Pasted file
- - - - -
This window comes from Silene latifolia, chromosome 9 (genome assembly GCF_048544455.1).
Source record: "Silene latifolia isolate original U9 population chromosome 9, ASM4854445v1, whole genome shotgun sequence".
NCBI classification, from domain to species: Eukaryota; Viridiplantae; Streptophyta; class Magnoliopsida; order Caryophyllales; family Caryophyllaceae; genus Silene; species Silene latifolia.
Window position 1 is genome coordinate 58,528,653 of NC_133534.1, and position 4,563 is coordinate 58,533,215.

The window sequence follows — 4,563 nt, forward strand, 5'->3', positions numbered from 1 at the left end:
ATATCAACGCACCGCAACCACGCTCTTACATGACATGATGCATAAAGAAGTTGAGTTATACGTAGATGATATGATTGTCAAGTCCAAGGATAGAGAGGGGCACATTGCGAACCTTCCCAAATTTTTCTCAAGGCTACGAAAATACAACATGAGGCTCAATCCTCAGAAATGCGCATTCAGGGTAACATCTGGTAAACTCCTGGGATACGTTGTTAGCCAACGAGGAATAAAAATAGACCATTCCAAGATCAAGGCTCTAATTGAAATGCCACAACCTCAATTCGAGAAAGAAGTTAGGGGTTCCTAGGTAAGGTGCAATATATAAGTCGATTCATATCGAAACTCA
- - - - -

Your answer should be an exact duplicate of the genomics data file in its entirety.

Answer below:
This window comes from Silene latifolia, chromosome 9 (genome assembly GCF_048544455.1).
Source record: "Silene latifolia isolate original U9 population chromosome 9, ASM4854445v1, whole genome shotgun sequence".
NCBI classification, from domain to species: Eukaryota; Viridiplantae; Streptophyta; class Magnoliopsida; order Caryophyllales; family Caryophyllaceae; genus Silene; species Silene latifolia.
Window position 1 is genome coordinate 58,528,653 of NC_133534.1, and position 4,563 is coordinate 58,533,215.

The window sequence follows — 4,563 nt, forward strand, 5'->3', positions numbered from 1 at the left end:
ATATCAACGCACCGCAACCACGCTCTTACATGACATGATGCATAAAGAAGTTGAGTTATACGTAGATGATATGATTGTCAAGTCCAAGGATAGAGAGGGGCACATTGCGAACCTTCCCAAATTTTTCTCAAGGCTACGAAAATACAACATGAGGCTCAATCCTCAGAAATGCGCATTCAGGGTAACATCTGGTAAACTCCTGGGATACGTTGTTAGCCAACGAGGAATAAAAATAGACCATTCCAAGATCAAGGCTCTAATTGAAATGCCACAACCTCAATTCGAGAAAGAAGTTAGGGGTTCCTAGGTAAGGTGCAATATATAAGTCGATTCATATCGAAACTCA